The lust for gold spans all eras, races, and nationalities. To possess any amount of gold seems to ignite an insatiable desire to obtain more.
Through the centuries, this passion gave rise to the enduring tale of a city of gold. In the 16th and 17th centuries, Europeans believed that somewhere in the New World there was a place of immense wealth known as El Dorado. Their searches for this treasure wasted countless lives, drove at least one man to suicide, and put another man under the executioner's ax.
"El Dorado shifted geographical locations until finally it simply meant a source of untold riches somewhere in the Americas," says Jim Griffith, a folklorist in Tucson, Arizona.
But this place of immeasurable riches hasn't been found.
The origins of El Dorado lie deep in South America. And like all enduring legends, the tale of El Dorado contains some scraps of truth. When Spanish explorers reached South America in the early 16th century, they heard stories about a tribe of natives high in the Andes mountains in what is now Colombia. When a new chieftain rose to power, his rule began with a ceremony at Lake Guatavita. Accounts of the ceremony vary, but they consistently say the new ruler was covered with gold dust, and that gold and precious jewels were thrown into the lake to appease a god that lived underwater.
The Spaniards started calling this golden chief El Dorado, "the gilded one." The ceremony of the gilded man supposedly ended in the late 15th century when El Dorado and his subjects were conquered by another tribe. But the Spaniards and other Europeans had found so much gold among the natives along the continent's northern coast that they believed there had to be a place of great wealth somewhere in the interior. The Spaniards didn't find El Dorado, but they did find Lake Guatavita and tried to drain it in 1545. They lowered its level enough to find hundreds of pieces of gold along the lake's edge. But the presumed fabulous treasure in the deeper water was beyond their reach.
English courtier Sir Walter Raleigh made two trips to Guiana to search for El Dorado. During his second trip in 1617, he sent his son, Watt Raleigh, with an expedition up the Orinoco River. But Walter Raleigh, then an old man, stayed behind at a base camp on the island of Trinidad. The expedition was a disaster, and Watt Raleigh was killed in a battle with Spaniards.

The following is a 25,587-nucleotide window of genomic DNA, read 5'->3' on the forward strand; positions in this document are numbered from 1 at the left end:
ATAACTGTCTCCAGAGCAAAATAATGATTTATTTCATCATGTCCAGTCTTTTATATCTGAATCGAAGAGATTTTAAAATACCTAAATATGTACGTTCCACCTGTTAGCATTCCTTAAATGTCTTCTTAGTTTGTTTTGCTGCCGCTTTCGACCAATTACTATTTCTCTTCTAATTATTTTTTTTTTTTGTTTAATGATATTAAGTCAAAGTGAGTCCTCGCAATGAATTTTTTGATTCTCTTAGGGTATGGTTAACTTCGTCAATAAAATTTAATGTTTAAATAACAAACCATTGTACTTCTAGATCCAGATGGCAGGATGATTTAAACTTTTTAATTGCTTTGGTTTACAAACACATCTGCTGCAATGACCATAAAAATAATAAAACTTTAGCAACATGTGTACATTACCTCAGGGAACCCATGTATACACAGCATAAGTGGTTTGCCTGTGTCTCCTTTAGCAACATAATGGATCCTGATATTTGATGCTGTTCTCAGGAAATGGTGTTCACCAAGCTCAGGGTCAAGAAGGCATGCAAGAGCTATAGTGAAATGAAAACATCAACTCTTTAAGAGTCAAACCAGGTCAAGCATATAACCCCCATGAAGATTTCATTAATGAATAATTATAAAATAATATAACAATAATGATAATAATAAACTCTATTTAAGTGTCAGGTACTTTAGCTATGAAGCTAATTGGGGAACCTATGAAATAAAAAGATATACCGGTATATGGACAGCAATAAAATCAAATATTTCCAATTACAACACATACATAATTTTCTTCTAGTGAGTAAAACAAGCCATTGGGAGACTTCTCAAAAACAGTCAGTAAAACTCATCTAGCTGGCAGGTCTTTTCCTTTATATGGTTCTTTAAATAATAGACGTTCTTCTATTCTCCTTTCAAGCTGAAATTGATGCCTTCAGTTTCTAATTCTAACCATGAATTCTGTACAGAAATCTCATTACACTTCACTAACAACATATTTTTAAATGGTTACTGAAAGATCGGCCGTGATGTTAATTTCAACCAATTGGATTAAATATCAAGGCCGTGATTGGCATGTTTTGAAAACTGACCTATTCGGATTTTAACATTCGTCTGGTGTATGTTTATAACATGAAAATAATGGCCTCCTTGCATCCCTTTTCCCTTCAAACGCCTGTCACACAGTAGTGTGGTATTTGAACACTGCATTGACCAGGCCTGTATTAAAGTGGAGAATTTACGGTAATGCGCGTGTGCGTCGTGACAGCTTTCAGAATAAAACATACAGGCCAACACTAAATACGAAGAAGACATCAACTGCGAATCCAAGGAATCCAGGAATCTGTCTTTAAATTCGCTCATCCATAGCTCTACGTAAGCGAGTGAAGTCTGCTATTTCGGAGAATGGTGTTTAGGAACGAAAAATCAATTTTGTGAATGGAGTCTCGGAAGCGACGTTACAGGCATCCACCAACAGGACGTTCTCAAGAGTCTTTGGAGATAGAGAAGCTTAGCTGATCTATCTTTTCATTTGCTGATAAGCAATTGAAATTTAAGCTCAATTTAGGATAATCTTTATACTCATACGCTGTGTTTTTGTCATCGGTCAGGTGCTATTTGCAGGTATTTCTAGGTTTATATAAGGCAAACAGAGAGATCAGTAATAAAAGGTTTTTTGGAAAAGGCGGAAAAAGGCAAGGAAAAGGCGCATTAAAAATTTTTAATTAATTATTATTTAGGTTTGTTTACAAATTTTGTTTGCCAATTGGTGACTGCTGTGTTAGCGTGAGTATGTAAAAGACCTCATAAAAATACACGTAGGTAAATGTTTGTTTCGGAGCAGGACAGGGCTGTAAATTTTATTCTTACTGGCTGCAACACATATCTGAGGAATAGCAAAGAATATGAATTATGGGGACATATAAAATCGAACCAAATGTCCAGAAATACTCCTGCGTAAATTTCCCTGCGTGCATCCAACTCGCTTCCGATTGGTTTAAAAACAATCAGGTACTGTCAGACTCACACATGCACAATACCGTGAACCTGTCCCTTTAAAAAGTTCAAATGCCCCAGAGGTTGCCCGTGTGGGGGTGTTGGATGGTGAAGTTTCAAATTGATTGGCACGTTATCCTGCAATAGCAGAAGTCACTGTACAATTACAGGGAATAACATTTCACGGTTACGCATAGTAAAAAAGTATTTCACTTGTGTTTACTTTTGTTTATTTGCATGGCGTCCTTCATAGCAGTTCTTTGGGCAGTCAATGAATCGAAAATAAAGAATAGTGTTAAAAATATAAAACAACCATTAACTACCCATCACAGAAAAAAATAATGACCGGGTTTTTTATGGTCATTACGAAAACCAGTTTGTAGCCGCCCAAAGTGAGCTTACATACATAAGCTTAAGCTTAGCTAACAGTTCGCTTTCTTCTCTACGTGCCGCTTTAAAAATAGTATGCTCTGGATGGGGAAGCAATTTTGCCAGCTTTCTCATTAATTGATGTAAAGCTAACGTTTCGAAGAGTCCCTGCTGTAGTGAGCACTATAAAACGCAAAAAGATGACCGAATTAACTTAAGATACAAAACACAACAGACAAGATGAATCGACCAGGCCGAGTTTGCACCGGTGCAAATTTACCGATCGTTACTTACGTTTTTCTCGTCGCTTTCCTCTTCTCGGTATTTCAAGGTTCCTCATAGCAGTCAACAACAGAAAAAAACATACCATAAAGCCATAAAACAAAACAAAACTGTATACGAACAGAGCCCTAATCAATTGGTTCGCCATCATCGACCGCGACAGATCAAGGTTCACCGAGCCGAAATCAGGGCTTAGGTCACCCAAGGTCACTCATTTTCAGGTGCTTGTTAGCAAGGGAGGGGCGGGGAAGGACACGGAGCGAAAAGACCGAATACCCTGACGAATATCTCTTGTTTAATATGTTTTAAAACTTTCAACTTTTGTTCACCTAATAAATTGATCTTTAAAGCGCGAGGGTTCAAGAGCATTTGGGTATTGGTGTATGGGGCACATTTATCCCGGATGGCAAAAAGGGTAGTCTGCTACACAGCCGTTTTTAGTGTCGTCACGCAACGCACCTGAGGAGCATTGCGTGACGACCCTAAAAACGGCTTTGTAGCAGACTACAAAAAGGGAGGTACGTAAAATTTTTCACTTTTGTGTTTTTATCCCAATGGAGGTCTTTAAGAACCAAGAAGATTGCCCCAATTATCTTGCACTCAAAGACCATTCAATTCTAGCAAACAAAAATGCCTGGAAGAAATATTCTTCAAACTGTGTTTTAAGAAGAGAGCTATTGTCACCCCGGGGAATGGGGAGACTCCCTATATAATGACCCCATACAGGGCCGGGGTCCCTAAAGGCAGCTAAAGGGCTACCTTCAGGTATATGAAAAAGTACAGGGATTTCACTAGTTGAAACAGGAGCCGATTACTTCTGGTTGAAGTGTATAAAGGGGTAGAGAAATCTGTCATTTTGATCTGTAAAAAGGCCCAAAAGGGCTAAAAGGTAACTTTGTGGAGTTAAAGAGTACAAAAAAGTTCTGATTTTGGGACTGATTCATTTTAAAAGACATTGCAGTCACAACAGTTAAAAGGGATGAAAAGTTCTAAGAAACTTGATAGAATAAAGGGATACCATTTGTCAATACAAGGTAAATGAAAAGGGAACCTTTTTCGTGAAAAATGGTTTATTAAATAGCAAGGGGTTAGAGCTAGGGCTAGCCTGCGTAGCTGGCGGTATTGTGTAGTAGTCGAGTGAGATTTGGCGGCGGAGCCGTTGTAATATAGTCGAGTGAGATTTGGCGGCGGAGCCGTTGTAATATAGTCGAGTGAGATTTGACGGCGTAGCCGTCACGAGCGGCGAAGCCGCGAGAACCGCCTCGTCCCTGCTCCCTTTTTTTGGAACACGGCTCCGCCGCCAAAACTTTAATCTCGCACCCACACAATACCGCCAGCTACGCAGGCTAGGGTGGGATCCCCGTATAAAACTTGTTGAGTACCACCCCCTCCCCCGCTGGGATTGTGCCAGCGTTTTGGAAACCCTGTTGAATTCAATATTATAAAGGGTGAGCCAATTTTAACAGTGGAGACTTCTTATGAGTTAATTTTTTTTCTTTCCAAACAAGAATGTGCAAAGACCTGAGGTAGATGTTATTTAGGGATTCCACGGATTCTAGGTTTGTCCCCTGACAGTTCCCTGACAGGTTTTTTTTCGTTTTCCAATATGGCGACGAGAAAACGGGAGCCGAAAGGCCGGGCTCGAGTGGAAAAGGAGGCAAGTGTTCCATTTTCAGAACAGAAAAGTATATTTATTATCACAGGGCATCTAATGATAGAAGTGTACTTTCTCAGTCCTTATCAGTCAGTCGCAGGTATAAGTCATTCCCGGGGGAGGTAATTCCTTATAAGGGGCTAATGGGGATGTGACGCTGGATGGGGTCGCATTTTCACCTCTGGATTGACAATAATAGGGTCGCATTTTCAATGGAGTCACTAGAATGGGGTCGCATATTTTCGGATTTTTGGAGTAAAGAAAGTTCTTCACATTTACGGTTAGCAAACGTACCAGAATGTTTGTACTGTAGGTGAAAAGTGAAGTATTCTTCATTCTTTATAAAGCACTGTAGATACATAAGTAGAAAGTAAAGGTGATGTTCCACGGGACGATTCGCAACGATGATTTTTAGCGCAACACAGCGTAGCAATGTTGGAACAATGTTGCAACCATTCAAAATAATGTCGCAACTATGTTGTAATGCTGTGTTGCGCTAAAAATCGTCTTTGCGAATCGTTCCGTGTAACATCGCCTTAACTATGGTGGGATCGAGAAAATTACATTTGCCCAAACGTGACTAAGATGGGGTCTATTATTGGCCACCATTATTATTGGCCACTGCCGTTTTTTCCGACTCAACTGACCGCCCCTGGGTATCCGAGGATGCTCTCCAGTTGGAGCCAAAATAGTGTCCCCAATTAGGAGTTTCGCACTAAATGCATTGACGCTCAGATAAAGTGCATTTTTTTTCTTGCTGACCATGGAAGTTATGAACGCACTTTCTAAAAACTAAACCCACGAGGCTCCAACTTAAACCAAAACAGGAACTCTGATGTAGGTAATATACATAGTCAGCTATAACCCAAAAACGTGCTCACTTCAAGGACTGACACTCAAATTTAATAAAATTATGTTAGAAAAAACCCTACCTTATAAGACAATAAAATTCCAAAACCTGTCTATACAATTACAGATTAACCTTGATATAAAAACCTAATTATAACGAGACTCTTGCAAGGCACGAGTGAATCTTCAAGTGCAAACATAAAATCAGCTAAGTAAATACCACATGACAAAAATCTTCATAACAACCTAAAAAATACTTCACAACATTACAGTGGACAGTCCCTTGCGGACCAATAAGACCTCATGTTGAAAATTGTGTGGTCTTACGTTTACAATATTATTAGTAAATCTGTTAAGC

Eric Klingelhofer, an archaeologist at Mercer University in Macon, Georgia, is trying to find the site or Raleigh's base camp on Trinidad. He says Walter Raleigh was furious at the survivor who informed him of Watt's death and accused the survivor of letting his son be killed. "The man goes into his cabin on the ship and kills himself," says Klingelhofer.
Raleigh returned to England, where King James ordered him beheaded for, among other things, disobeying orders to avoid conflict with the Spanish.
The legend of El Dorado endures because "you want it to be true," says Jose Oliver, a lecturer at the Institute of Archaeology at University College London. "I don't think we've ever stopped seeking El Dorado."
So where is this lost city of gold? In his 1849 poem "El Dorado," writer Edgar Allan Poe offers an eerie and eloquent suggestion: "Over the Mountains of the Moon, down the Valley of the Shadow, ride, boldly ride … if you seek for El Dorado."
A person standing in the doorway of the Monastery at Petra, Jordan, shows the enormity of the ancient building's entrance. Carved into the sandstone hill by the Nabataeans in the second century A.D., this towering structure, called El-Deir, may have been used as a church or monastery by later societies, but likely began as a temple.